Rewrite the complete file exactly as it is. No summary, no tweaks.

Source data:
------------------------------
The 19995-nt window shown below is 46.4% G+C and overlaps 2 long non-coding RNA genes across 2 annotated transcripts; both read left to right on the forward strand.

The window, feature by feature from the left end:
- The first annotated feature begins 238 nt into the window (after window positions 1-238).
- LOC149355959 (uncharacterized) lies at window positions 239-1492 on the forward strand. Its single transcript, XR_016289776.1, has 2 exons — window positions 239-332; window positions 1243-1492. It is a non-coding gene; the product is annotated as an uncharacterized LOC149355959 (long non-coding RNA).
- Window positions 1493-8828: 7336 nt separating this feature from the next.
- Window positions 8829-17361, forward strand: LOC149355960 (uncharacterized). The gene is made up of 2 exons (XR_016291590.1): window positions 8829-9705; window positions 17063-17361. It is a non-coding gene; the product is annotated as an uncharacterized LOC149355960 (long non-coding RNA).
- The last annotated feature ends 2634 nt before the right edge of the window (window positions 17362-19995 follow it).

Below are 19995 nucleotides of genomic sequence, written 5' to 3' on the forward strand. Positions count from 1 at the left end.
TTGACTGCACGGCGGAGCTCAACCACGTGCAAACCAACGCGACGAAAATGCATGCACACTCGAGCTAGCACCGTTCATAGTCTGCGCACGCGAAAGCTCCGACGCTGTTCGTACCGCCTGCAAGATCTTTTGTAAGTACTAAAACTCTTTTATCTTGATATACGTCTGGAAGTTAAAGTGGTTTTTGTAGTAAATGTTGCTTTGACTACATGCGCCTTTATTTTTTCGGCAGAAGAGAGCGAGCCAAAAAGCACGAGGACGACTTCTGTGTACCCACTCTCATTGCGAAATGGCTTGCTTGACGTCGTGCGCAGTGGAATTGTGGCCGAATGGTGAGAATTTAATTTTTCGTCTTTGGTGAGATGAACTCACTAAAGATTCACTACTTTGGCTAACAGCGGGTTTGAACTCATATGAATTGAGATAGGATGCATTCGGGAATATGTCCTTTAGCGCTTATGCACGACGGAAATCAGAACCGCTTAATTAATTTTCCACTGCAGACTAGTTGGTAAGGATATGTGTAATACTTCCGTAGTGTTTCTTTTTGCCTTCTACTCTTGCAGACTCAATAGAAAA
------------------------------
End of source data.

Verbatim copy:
The 19995-nt window shown below is 46.4% G+C and overlaps 2 long non-coding RNA genes across 2 annotated transcripts; both read left to right on the forward strand.

The window, feature by feature from the left end:
- The first annotated feature begins 238 nt into the window (after window positions 1-238).
- LOC149355959 (uncharacterized) lies at window positions 239-1492 on the forward strand. Its single transcript, XR_016289776.1, has 2 exons — window positions 239-332; window positions 1243-1492. It is a non-coding gene; the product is annotated as an uncharacterized LOC149355959 (long non-coding RNA).
- Window positions 1493-8828: 7336 nt separating this feature from the next.
- Window positions 8829-17361, forward strand: LOC149355960 (uncharacterized). The gene is made up of 2 exons (XR_016291590.1): window positions 8829-9705; window positions 17063-17361. It is a non-coding gene; the product is annotated as an uncharacterized LOC149355960 (long non-coding RNA).
- The last annotated feature ends 2634 nt before the right edge of the window (window positions 17362-19995 follow it).

Below are 19995 nucleotides of genomic sequence, written 5' to 3' on the forward strand. Positions count from 1 at the left end.
TTGACTGCACGGCGGAGCTCAACCACGTGCAAACCAACGCGACGAAAATGCATGCACACTCGAGCTAGCACCGTTCATAGTCTGCGCACGCGAAAGCTCCGACGCTGTTCGTACCGCCTGCAAGATCTTTTGTAAGTACTAAAACTCTTTTATCTTGATATACGTCTGGAAGTTAAAGTGGTTTTTGTAGTAAATGTTGCTTTGACTACATGCGCCTTTATTTTTTCGGCAGAAGAGAGCGAGCCAAAAAGCACGAGGACGACTTCTGTGTACCCACTCTCATTGCGAAATGGCTTGCTTGACGTCGTGCGCAGTGGAATTGTGGCCGAATGGTGAGAATTTAATTTTTCGTCTTTGGTGAGATGAACTCACTAAAGATTCACTACTTTGGCTAACAGCGGGTTTGAACTCATATGAATTGAGATAGGATGCATTCGGGAATATGTCCTTTAGCGCTTATGCACGACGGAAATCAGAACCGCTTAATTAATTTTCCACTGCAGACTAGTTGGTAAGGATATGTGTAATACTTCCGTAGTGTTTCTTTTTGCCTTCTACTCTTGCAGACTCAATAGAAAA